It's Not the Size That Counts, it's how you Groom it!

woman looking at your groomed beard

Seeing constant images of buff dudes may make you question your own body and be unsatisfied with it. Similarly seeing women with perfect bodies has the same effect, while you appreciate their flawless form it places a strain on your own self-image, thinking "a guy like me could never get inadequate for someone like that”.

 This phenomenon is also evident by most beards-men. There is a feeling of inadequacy when you're in the room with a guy with a bigger/better beard than you. This sense of inadequacy and pursuit for a bigger beard has caused some men to even get beard transplants. On a more personal level, this phenomenon is supported by the countless emails and questions we get from customers who ask “how do make my beard grow faster? fuller? bigger?” As everyone has different facial hair and growth rates there are no definitive answers to these questions. Which leads me to the statement it’s not the “size that counts it’s how your groom it”.

As I’ve said in past blogs, a lot of people comment that they think my beard is impressive. Often following up with “I wish I could grow a beard like that”. When I look at their stubble growth and see that they have a fuller, less patchy base than I do, I tell them that they can and that I envy their beard potential. One of the biggest things men need to understand is that growing an epic beard takes patience. It takes riding out the awkward phases of growth and allowing your hair time to grow into your face.


So, what do I mean by growing into your face? Using my growth as an example; my moustache growth line is 0.5 cm above my top lip, my “flavour-saver” is 1 cm grow my chin hair, and there is a 1 cm gap between the ends of my moustache making for a disconnected goatee. Also, the hairs on my cheeks are softer, thinner and grow at a 10th of the speed as the hair on my chin (which has the thickest fastest growth rate). Personally, it took me 3-4 months for my beard to start to fill in, and it that time there was a lot of awkward phases that made me want to shave my beard off. I have learned that my beard is not going to win any awards, but I have also learned to style it within the limitations of my growth, and also that patchiness and disjointed facial hair sections just need time to fill in.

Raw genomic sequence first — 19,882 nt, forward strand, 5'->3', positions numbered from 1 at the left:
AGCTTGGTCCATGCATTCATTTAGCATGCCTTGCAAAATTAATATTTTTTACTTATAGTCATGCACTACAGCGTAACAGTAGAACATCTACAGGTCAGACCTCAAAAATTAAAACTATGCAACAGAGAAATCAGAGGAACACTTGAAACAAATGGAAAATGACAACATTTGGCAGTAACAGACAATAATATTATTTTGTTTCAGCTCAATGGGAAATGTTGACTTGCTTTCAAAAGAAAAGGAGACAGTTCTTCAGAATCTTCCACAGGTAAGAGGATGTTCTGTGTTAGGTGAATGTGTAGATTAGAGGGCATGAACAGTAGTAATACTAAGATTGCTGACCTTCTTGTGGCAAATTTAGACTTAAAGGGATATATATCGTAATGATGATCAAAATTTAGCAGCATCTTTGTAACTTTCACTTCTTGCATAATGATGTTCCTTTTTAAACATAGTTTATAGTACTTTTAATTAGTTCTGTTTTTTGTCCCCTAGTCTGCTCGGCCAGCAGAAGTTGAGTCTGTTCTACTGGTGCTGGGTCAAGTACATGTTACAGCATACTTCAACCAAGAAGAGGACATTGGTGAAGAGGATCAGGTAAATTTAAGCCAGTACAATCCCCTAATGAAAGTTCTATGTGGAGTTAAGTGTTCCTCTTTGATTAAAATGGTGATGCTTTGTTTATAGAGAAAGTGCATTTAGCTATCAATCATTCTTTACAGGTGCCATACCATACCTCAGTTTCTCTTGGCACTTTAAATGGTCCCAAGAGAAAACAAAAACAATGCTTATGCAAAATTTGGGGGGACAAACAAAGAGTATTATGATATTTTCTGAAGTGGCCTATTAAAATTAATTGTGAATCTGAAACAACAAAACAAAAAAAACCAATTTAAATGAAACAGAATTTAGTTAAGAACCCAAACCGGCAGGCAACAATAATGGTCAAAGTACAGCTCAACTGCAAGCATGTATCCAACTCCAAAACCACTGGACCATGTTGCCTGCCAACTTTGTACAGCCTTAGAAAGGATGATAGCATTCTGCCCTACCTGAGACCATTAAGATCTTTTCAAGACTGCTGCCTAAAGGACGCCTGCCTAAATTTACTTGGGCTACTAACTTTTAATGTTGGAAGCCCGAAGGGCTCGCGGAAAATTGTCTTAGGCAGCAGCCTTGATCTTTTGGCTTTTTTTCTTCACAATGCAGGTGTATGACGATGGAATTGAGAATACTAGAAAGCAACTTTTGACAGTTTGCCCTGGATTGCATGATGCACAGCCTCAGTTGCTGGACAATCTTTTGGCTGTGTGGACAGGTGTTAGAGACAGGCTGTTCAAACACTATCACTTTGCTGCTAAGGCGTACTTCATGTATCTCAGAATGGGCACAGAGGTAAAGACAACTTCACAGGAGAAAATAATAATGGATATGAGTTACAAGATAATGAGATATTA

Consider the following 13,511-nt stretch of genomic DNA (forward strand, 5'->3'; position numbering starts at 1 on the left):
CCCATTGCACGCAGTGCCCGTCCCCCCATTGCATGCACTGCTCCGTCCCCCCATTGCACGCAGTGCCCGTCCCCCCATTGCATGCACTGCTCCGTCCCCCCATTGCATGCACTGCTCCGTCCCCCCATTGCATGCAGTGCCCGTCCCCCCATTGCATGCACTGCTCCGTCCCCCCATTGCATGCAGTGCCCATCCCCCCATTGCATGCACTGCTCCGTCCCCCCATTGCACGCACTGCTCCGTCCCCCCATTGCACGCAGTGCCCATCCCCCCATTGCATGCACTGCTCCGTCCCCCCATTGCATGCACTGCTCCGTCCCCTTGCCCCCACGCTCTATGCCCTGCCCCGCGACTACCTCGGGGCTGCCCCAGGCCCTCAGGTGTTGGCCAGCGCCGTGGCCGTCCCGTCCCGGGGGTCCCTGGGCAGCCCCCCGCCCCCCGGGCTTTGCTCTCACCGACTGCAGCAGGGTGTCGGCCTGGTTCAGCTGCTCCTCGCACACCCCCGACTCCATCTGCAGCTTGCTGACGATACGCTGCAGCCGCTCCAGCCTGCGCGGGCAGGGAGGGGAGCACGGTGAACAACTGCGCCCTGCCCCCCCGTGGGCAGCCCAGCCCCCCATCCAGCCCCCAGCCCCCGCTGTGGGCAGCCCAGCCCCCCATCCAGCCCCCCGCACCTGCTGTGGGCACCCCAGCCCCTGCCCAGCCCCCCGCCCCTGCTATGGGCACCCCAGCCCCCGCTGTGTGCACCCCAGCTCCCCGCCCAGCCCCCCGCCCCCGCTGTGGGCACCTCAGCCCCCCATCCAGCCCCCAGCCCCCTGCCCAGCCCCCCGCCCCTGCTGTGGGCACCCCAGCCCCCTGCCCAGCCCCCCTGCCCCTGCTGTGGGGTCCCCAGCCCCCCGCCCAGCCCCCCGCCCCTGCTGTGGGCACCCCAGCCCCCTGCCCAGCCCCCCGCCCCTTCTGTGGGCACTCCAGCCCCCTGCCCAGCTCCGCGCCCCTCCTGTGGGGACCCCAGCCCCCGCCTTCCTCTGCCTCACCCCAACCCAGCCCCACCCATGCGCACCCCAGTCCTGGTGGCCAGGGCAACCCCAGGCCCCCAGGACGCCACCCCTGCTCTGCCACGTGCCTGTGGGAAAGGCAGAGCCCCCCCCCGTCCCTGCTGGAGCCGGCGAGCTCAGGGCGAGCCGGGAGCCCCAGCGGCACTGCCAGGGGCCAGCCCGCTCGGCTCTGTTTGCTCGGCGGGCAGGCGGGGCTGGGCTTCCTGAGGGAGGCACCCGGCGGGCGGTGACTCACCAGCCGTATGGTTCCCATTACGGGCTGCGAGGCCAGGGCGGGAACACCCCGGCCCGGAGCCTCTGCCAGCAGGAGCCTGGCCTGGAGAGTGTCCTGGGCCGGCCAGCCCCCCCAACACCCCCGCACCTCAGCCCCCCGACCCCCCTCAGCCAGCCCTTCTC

The style I wish it to wear is a natural looking, medium-big beard. Given my limitations and weak growth on the cheeks, I understand that there is a gradient of growth from my ear to the hair that grows beyond my chin. To give my beard bigger, thicker, fuller look I get a razor fade, comb-over haircut. The razor fade offers a gradient starting from no hair at my ear level and slowly gets longer until hairline reaches above my eyebrows. This turns my relatively weak cheek growth into something that looks deliberate. Conversely, I trim the side of my beard making the same gradient but in reverse as the image below shows. For me, this is my solution to the problem.

One of the biggest grooming mistakes is people trimming their moustache too short when doing an all over beard trim. While the mo usually is the first hair to grow as a young teenager, this does not mean the mo is the fastest growing section. These hairs are usually slower to grow and harder to trim into a style that compliments your beard. I would suggest very little trimming of your mo-hair. A moustache that is too big for your beard looks a lot better than a beard that is too big for a moustache. So be very carefully when trimming it. As an alternative to trimming, I would recommend using a moustache wax and fine tooth comb to organize it, and reserve trimming to hairs that are extremely long or rogue hairs that grow beyond your moustache line.

For people with very slow growth with hair that is thick in certain areas, I would suggest learning how to style your facial hair into a short, neat beard. Keeping your cheeks and neckline clean shaven will serve to accentuate the areas of growth you do have.

Looking at John, our R&D guy's beard growth; it takes him about a month to grow his beard to its current length. He chooses to grow and keep his beard length short due to his slow growth rate. He also prefers this length as it is more characteristic of his fashion, personal style, and personal preference. His grooming regime includes trimming his beard with his clipper set at 3. He shaves his cheeks and neckline every 2-3 days, using a clear shave gel to accentuate the thickest areas of his hair, and this assists in accentuating his jaw line.  This whole process takes 2 min.

As said above every man is different, and every man has differing rates of growth. It is important to worry less about what other people's beards look like and learn to groom your beard into a style that best suits you. Patience is your best friend in learning how your facial hair grows. The longer you wait and grow your beard the more you can understand your limitations and strengths. Giving yourself 4-6 months of growth should be enough time to know what style suits you best. Be it 5 o’clock shadow or stubble, short, neat beard or a big bushy natural one. Keep growing, be patient and understand “it’s not the size of your beard it’s how you groom it”. 

If you have any more beard questions or need advice, we would be happy to answer them for you. Beard on!




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